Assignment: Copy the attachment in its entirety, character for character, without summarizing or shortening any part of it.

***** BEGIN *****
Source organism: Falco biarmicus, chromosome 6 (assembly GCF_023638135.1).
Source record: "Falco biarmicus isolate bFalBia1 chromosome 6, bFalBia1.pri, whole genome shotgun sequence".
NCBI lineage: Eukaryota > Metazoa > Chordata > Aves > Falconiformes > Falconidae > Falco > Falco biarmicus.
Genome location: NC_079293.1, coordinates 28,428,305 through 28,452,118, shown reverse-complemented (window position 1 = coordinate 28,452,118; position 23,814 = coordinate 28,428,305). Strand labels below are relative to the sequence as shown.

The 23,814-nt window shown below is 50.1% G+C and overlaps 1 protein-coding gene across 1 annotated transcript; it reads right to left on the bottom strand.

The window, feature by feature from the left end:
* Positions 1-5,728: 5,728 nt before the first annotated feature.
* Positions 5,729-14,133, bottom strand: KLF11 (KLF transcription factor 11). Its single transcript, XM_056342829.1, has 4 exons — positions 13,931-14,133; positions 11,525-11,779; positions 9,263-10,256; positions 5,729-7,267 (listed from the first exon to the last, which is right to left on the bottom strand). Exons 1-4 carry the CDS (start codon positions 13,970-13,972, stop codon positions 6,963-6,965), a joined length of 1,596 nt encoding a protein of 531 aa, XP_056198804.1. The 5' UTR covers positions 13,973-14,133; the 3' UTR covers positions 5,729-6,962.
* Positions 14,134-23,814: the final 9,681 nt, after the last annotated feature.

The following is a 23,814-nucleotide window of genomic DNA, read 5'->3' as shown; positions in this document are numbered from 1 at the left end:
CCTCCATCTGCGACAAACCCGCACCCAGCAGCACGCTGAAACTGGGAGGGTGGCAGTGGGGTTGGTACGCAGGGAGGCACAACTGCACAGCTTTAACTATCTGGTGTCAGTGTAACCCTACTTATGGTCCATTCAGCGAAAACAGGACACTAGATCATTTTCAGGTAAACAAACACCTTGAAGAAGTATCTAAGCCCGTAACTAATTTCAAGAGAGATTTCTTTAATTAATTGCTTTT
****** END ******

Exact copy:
Source organism: Falco biarmicus, chromosome 6 (assembly GCF_023638135.1).
Source record: "Falco biarmicus isolate bFalBia1 chromosome 6, bFalBia1.pri, whole genome shotgun sequence".
NCBI lineage: Eukaryota > Metazoa > Chordata > Aves > Falconiformes > Falconidae > Falco > Falco biarmicus.
Genome location: NC_079293.1, coordinates 28,428,305 through 28,452,118, shown reverse-complemented (window position 1 = coordinate 28,452,118; position 23,814 = coordinate 28,428,305). Strand labels below are relative to the sequence as shown.

The 23,814-nt window shown below is 50.1% G+C and overlaps 1 protein-coding gene across 1 annotated transcript; it reads right to left on the bottom strand.

The window, feature by feature from the left end:
* Positions 1-5,728: 5,728 nt before the first annotated feature.
* Positions 5,729-14,133, bottom strand: KLF11 (KLF transcription factor 11). Its single transcript, XM_056342829.1, has 4 exons — positions 13,931-14,133; positions 11,525-11,779; positions 9,263-10,256; positions 5,729-7,267 (listed from the first exon to the last, which is right to left on the bottom strand). Exons 1-4 carry the CDS (start codon positions 13,970-13,972, stop codon positions 6,963-6,965), a joined length of 1,596 nt encoding a protein of 531 aa, XP_056198804.1. The 5' UTR covers positions 13,973-14,133; the 3' UTR covers positions 5,729-6,962.
* Positions 14,134-23,814: the final 9,681 nt, after the last annotated feature.

The following is a 23,814-nucleotide window of genomic DNA, read 5'->3' as shown; positions in this document are numbered from 1 at the left end:
CCTCCATCTGCGACAAACCCGCACCCAGCAGCACGCTGAAACTGGGAGGGTGGCAGTGGGGTTGGTACGCAGGGAGGCACAACTGCACAGCTTTAACTATCTGGTGTCAGTGTAACCCTACTTATGGTCCATTCAGCGAAAACAGGACACTAGATCATTTTCAGGTAAACAAACACCTTGAAGAAGTATCTAAGCCCGTAACTAATTTCAAGAGAGATTTCTTTAATTAATTGCTTTT